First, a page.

As you consider ways to spread the word about your zine, think about using the resources that are already available to you. Your social media pages and personal website could be a great place to start, especially if you plan to publish a digital version online. If your zine is a collaborative work, get your creative partners to promote it on their social media and websites too.
Getting involved in some of the different zine communities that already exist is another way to put yourself, and your zine, out there. Are there forums or Facebook groups you can join to promote your work (here’s a great start)? Just remember that the key word here is community—usually it’s frowned upon to simply show up in a community with the sole aim of promoting your own work.
If you plan on creating multiple issues of your zine, it could be worth starting an Instagram or Twitter account where you can interact with your readers and other zinesters. For more tips on promoting your zine, read The Creative Independent’s guide to thoughtful promotion.
Trading zines is a popular practice and easy to do if there’s a zine or arts community in your area. If there isn’t, meeting people and exchanging information online is just as popular. Maybe you want to barter your zine for a poster or some other creative good. A few months ago, I posted about my zine on Instagram Stories asking if anyone wanted me to send them a copy or trade with them, and sure enough, I received a few DMs.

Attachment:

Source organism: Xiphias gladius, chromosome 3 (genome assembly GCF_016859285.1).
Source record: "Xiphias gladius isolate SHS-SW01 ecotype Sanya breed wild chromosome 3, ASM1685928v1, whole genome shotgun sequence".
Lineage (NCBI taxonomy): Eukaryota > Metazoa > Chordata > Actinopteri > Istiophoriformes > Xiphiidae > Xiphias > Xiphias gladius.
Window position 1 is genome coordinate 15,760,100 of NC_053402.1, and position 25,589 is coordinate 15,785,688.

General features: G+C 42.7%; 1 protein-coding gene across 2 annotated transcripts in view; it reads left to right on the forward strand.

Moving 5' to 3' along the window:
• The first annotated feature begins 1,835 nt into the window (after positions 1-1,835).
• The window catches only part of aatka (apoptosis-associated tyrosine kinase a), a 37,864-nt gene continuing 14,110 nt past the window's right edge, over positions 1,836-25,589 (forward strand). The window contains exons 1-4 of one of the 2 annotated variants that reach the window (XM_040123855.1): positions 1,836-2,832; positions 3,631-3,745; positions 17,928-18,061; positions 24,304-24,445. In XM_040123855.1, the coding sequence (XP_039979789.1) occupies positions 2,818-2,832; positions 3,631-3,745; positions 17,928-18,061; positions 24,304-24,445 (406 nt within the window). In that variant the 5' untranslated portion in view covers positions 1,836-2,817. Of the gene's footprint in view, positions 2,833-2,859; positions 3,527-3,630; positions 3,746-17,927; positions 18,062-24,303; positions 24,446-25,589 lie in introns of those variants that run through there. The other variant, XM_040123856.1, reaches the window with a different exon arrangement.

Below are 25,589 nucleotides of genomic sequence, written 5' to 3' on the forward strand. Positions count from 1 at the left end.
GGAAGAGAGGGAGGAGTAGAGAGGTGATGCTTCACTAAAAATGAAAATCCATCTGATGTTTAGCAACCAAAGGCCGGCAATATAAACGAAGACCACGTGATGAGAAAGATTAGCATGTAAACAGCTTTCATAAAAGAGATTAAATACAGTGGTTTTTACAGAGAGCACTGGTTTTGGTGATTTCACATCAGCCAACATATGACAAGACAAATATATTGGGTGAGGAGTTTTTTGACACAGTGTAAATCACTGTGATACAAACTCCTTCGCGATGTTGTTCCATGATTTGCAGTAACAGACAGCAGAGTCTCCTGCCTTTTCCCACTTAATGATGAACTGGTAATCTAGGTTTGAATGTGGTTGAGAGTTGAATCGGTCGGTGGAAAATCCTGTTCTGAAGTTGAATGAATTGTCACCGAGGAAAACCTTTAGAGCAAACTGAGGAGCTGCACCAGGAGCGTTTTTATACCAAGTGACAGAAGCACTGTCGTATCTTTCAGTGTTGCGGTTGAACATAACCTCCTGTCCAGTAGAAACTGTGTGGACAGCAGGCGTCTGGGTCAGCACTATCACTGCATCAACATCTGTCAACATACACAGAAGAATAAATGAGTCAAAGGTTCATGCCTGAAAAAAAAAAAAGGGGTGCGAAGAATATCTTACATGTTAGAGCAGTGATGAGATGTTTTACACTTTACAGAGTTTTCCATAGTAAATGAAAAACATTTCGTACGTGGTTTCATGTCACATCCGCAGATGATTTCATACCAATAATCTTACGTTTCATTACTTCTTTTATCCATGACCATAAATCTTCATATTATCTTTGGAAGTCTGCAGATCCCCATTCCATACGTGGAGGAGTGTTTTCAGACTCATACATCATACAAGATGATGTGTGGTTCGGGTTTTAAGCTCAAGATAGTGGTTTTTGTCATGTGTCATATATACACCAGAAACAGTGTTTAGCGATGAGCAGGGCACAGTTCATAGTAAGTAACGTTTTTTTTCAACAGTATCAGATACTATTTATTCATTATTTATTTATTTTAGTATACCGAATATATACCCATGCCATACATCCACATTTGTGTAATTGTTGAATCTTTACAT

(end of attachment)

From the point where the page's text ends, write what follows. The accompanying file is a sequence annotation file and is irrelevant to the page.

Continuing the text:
Get specific about your topic and be playful. Always be mindful of how you’re sourcing your content, and give credit where it’s due. There are free online tools that will make your zine-making process easier if you choose to go the digital route. Have fun, get outside of your comfort zone, make bold choices, and connect with other passionate people. There is no wrong or right way to make a zine, so have fun and don’t worry too much about making it perfect. If you need a friend along the way, I’m only a tweet away.
Rona Akbari is a writer, producer, and zine maker based in Brooklyn, NY. She is currently exploring the intersection of race and tech at Data&Society. Before that, she was a producer on BuzzFeed’s See Something Say Something, an award-winning podcast about Muslims in America. Her work has been published in NPR, National Geographic, The Outline, and elsewhere. She holds a B.A. in Digital Media Production from Florida State University. Reach out here to collaborate or say hi.